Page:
Where from here?
Clearly, we’re up against some big challenges. But I’m inspired by the potential of several pilot projects that emerged during design sessions we facilitated.
MobLab intends to support the initial stages of this work, and we’re interested in connecting with funders and anyone able to help grow and extend these projects:
- Shared Framework and Question Bank for Evaluation: One of our partners is working with colleagues to establish effective evaluation metrics and frameworks for measuring and demonstrating the impact of training and leadership development programs in our field.
- Open Source Resource/Tools Library maintained by network: We are collaborating with several practitioners on an open source library of resources for organizers and campaigners around the world. This online library will, we hope, minimize duplication of efforts and better cross-pollinate organizing practices that work.
- Capacity Building for People of Color, by People of Color: We are working with partners on compiling a “practical pledge” that helps guide organizations toward operational practices they can adopt, like transparent promotion practices and salary bands. This should increase their organizational equity.
- Peer Learning Loops for Experimentation: We are working to establish different models for organizations to use in building improved cross-movement and cross-organization peer-to-peer learning from pilots and innovations.
We learned that there is a serious lack of infrastructure to support and connect these incredible trainers and capacity builders. We are responding to their expressed desire for more ways to collaborate with and learn from one another. To that end, MobLab has committed to several next steps:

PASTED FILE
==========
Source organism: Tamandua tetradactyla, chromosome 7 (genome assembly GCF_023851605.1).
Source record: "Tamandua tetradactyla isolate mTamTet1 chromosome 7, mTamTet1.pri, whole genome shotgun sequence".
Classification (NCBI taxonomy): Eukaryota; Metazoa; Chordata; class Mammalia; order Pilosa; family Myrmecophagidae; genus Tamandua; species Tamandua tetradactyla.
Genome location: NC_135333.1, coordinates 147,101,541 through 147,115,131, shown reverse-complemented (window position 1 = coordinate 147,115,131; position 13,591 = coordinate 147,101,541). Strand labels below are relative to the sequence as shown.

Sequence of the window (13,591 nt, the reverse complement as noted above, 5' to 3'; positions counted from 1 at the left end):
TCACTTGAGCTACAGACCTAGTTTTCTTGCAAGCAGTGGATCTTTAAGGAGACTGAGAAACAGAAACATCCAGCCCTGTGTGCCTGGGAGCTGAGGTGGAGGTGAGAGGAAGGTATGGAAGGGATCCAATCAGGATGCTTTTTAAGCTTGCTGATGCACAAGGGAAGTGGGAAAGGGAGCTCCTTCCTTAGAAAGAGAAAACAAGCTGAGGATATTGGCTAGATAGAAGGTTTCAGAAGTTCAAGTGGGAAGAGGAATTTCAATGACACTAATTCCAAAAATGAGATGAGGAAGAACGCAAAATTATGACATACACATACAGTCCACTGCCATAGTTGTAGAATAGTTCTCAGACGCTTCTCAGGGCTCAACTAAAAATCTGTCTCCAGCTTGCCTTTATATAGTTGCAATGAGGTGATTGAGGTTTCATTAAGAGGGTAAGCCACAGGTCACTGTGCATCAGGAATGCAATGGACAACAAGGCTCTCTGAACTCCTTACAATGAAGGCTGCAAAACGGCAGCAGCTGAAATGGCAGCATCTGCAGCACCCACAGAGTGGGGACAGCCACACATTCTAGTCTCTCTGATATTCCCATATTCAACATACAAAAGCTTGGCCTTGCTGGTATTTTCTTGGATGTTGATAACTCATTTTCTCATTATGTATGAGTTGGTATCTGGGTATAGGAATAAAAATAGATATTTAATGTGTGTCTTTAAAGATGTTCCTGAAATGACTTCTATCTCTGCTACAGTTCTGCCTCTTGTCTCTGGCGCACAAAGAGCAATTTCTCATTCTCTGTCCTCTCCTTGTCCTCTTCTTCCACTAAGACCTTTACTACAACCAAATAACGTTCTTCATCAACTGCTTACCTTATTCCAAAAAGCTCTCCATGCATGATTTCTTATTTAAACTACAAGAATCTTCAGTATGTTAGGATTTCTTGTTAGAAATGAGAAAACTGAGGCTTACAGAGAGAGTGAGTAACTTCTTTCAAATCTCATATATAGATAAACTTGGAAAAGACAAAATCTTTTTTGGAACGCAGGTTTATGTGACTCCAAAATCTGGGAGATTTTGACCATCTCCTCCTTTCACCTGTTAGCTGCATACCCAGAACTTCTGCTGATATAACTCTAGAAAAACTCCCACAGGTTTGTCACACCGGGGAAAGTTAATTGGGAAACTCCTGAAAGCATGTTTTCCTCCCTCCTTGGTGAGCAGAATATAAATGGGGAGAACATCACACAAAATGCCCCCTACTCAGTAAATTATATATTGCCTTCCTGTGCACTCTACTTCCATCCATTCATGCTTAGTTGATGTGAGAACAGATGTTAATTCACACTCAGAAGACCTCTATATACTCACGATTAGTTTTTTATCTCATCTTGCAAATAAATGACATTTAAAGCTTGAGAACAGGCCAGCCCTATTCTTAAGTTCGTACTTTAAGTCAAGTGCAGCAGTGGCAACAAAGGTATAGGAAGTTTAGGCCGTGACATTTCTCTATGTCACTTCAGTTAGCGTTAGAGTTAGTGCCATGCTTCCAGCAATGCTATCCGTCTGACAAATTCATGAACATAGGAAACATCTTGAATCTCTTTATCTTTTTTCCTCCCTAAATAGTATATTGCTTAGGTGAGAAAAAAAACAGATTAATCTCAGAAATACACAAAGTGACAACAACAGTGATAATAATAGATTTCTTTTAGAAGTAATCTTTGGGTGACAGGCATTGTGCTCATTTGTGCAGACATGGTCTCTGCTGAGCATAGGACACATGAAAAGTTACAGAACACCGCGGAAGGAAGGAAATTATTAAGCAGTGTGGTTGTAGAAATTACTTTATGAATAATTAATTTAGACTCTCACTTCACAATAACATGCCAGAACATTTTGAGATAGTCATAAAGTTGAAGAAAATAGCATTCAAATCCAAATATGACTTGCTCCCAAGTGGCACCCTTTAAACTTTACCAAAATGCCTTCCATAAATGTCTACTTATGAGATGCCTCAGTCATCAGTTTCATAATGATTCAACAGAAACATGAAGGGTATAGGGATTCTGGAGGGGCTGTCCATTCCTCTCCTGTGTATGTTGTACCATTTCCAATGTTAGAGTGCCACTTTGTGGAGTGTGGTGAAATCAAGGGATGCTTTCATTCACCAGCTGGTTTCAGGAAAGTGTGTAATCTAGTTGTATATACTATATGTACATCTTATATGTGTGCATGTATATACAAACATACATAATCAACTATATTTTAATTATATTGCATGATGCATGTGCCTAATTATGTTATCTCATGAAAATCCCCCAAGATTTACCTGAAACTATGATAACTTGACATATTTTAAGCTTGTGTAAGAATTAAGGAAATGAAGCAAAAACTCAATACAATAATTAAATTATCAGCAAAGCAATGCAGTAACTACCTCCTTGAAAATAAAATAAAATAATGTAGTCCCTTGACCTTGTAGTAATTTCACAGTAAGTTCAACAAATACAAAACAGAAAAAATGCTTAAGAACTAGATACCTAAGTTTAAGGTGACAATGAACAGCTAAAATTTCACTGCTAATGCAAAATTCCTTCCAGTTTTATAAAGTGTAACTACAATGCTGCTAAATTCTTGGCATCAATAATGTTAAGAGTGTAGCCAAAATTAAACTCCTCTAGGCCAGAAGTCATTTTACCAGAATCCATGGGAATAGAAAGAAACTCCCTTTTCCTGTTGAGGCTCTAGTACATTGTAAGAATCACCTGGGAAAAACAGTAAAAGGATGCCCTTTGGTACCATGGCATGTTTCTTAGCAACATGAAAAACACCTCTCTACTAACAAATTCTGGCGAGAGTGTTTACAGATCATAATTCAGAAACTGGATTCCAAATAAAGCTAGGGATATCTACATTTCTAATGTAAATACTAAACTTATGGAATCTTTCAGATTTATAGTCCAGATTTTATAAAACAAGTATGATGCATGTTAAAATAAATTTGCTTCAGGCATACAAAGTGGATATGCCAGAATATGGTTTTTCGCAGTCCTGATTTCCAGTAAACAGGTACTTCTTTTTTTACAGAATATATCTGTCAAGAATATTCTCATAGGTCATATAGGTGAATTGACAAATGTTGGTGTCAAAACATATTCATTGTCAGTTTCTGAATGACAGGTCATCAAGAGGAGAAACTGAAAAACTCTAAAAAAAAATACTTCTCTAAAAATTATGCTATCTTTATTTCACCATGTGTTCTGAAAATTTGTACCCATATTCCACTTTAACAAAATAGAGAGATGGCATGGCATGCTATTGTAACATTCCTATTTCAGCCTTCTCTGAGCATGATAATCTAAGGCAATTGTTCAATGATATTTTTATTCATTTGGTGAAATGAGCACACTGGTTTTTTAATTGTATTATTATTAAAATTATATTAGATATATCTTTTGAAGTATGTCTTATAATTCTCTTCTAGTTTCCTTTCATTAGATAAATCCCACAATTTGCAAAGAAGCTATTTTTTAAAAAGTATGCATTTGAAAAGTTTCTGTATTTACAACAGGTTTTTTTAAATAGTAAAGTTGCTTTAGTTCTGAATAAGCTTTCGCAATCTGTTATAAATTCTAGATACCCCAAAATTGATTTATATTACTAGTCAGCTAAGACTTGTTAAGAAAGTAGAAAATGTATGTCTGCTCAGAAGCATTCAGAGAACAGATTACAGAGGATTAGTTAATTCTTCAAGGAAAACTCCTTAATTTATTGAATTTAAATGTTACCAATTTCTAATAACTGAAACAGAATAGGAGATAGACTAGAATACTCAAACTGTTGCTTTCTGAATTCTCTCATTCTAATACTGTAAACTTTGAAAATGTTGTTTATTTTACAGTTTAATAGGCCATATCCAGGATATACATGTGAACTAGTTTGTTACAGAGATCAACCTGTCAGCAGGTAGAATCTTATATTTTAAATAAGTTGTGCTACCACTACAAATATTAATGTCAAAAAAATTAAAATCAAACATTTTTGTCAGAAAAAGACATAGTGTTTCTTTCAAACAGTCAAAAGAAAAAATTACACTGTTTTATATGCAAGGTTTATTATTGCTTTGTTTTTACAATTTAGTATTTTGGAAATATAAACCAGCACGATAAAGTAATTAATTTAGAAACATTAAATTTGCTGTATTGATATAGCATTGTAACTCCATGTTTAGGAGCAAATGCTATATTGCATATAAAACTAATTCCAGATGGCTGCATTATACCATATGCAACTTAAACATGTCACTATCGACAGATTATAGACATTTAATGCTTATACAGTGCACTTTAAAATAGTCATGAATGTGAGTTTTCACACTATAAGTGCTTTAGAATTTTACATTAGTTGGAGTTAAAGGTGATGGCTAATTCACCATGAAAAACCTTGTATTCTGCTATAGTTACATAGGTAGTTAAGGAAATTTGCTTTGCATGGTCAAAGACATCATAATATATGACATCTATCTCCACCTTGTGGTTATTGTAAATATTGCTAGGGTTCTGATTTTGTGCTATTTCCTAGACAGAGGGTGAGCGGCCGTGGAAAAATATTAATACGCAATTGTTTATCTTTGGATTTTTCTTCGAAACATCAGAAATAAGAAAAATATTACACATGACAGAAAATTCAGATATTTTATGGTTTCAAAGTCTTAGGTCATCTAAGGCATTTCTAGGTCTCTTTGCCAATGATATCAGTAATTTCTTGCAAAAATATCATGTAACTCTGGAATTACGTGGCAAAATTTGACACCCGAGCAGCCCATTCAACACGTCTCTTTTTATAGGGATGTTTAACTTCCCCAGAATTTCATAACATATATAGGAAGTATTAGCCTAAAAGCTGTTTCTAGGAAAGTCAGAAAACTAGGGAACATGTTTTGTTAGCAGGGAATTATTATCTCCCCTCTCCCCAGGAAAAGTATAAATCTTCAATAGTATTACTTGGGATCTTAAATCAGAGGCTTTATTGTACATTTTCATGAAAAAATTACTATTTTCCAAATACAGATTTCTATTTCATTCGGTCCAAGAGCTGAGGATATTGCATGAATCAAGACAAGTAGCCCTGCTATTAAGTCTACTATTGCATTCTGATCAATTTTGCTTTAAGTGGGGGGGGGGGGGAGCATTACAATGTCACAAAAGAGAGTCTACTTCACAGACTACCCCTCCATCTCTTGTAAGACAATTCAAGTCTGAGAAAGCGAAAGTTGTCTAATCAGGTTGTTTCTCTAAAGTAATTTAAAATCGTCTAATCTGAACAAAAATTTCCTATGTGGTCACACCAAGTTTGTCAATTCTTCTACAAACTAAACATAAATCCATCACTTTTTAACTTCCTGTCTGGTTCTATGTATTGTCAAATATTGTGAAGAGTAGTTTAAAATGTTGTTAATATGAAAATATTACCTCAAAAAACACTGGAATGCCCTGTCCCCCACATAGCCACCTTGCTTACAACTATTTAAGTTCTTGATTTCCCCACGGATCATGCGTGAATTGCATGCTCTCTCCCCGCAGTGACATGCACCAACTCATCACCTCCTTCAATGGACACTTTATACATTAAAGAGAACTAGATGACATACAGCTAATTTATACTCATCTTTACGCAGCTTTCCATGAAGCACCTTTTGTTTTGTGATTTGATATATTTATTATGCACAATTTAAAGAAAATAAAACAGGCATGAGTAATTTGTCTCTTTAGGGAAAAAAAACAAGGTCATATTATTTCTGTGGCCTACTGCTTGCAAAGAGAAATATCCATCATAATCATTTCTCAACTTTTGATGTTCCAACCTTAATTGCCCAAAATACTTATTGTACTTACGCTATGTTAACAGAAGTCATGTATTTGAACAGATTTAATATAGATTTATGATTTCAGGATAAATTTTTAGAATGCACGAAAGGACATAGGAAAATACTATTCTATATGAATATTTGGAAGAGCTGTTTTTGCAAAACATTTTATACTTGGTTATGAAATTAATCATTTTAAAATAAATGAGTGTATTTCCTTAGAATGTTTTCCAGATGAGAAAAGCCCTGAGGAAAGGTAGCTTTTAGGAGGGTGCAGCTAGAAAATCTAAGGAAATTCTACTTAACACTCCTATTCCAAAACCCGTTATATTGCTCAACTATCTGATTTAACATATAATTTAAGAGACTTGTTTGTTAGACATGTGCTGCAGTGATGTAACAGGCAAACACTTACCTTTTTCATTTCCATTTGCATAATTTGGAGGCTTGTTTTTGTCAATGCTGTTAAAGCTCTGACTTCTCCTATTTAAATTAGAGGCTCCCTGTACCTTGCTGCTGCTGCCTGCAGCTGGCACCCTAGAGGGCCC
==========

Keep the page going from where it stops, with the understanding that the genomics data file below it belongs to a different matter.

- Building a Living Map of Progressive Capacity Builders. We are working on a global directory for trainers and capacity builders to help us connect to one another more efficiently across geographies and expertise – and answer the question of “are these perceived gaps or real gaps?” in an easily accessible and viewable way.
- Supporting this network for ongoing collaboration. We were surprised to discover a big gap in support for progressive trainers and capacity builders. One participant reflected, “No one else is bringing trainers and capacity builders together to think about how we better coordinate and collaborate to improve our practice; if MobLab hadn’t taken the initiative to do this, I don’t think anyone else would have.” We’re committed to supporting projects that keep this network better connected through in-person meetings, online coordination, and ongoing small group collaborations that take our field forward (e.g. projects in section above).
- Continue this conversation with partners in Global South and East. The majority of our interviewees were senior progressive leaders in North America, but we also included a range of global perspectives. This, we hope, is the first of many conversations that will continue in other regions. Let us know if you’re up for replicating some of them where you live: firstname.lastname@example.org